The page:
Alzheimer’s disease is messy, frustrating, nasty, degrading, humiliating, ugly, embarrassing and hard.  

There is no easy road through this; but we can choose to not hide all of that and help others cope through our own honesty and pain.  By being honest and open about it and SHOWING people what it looks like, we can push past the embarrassment and stigma.  When we do, it will make it easier for ALL those affected by this vile disease.

I’ll start.  This is my mother, she has Alzheimer’s, and I think she is BEAUTIFUL!

My sweet mom and Trent the crazy hunting dog.

My sweet mom and Trent the crazy hunting dog.

Comments

  1. Robbyn Hill says:

    Beautiful lady, beautiful family, blessed to be a part of your lives – Love you All!!!! Thank you for the post!!!

  2. This is a very powerful post Sarah. My heart goes out to you and your family. How terrible for your mother and for all of you that she has had this terrible disease for 18 years. I completely agree that the reality of the people afflicted is really swept under the rug. As one who has experienced this first hand, how would you like to see what is available to Alzheimer’s patients and their families changed?

    • SarahsNest says:

      Thank you for your kind comment! I simply want it to be less of stigma. I want people to be more understanding when they see someone with ANY dementia disease. They act different, they talk different, they look different and no one wants any part of that. I really would love to see more resources out there for caregivers and family members and of course a LOT more research on the disease itself.

  3. Sarah~
    a pleasure to know you, and to be given the opportunity to read and feel your thoughts.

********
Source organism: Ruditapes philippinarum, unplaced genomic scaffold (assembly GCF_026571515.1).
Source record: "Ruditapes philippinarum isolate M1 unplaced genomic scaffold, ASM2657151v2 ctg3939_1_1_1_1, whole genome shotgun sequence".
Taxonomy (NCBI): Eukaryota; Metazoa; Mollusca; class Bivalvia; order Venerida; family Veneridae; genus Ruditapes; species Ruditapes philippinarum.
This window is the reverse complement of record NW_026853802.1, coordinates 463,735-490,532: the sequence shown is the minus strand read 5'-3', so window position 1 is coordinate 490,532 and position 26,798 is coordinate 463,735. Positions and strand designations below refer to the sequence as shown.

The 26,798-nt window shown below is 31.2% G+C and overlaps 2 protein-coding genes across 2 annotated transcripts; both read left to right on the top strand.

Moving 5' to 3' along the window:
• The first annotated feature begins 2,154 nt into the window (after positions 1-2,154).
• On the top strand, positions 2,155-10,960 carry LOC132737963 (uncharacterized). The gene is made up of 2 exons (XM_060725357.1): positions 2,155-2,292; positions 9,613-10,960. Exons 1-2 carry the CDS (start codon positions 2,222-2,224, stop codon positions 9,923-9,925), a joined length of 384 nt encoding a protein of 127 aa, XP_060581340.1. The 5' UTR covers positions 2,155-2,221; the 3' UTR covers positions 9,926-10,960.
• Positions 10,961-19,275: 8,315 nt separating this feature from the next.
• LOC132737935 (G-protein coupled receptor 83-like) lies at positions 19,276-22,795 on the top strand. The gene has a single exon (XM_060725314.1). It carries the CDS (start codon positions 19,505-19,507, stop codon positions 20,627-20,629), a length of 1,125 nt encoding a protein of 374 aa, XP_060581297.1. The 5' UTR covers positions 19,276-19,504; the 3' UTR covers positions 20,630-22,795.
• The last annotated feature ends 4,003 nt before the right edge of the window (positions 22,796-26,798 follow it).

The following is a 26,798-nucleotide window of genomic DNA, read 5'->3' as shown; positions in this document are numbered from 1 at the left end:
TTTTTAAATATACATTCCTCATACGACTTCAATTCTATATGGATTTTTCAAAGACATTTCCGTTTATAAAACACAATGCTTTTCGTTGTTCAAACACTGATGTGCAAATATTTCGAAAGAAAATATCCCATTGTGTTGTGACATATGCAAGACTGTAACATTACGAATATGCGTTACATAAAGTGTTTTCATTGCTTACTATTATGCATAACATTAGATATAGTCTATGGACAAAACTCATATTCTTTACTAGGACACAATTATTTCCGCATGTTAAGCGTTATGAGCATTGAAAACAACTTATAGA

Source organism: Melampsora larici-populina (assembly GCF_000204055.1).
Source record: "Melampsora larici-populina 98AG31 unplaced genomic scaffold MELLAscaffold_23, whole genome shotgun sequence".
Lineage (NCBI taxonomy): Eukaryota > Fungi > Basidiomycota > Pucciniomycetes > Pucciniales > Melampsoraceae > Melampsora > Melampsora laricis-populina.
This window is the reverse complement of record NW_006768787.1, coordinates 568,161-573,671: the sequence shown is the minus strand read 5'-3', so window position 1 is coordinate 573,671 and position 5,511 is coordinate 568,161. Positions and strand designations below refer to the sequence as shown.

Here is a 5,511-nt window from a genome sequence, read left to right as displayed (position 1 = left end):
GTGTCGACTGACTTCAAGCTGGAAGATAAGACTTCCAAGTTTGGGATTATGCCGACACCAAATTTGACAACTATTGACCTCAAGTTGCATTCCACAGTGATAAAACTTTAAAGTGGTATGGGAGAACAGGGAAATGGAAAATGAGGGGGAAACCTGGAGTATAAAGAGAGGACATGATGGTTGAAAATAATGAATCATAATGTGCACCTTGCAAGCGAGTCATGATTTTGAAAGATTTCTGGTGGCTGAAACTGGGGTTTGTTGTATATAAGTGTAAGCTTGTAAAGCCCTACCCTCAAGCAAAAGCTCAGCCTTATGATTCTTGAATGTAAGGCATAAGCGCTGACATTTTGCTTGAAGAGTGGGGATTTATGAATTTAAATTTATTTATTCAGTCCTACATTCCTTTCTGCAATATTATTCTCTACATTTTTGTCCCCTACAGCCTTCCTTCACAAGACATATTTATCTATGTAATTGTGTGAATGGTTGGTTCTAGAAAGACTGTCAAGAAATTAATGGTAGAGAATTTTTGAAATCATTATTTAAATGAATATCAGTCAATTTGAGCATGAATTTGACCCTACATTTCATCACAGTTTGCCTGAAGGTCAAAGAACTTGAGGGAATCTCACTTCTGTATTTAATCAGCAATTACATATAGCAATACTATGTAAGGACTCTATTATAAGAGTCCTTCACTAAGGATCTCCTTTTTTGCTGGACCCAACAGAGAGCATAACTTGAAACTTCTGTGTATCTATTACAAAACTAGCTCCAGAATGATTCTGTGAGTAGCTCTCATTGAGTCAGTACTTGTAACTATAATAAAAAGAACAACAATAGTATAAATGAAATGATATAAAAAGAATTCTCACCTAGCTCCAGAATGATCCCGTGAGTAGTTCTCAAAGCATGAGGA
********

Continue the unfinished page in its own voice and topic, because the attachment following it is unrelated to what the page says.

Your heart is in the right place. Yes, this is your Mom. Who knows what or how she feels deep down, but I am betting she is proud to have a daughter like you, so brave, expressive and present. The photos are gripping because they are real. Thank you Sarah.

  4. Donna Craig Seidel says:

    Oh, Sarah, Sweetie, I had no idea you had this blog! It’s openly beautiful! Note to others: my husband Rod and Sarah’s mom are 1st cousins. Their moms were sisters. We’ve watched this happen, though we probably haven’t been as supportive as we could, or should have been 🙁 Our excuses of moves, job losses, fixing up our old farmhouse, our own illnesses, distance, ARE excuses, not valid reasons. I can’t truly fathom how this has affected the core of your lovely families!

    Now my critique! I suggest you clean up the language a bit. :-). That will make it possible to copy this wonderful message to share with the prudish, the young, the elderly, the overly-sheltered’ or to be preached from the pulpit! The message is so powerful, it needs to be shared and to be widely distributed.

    You, Sweet Sarah, are a Wonderful Writer! Love you!

    Prudishly. :-).
    Donna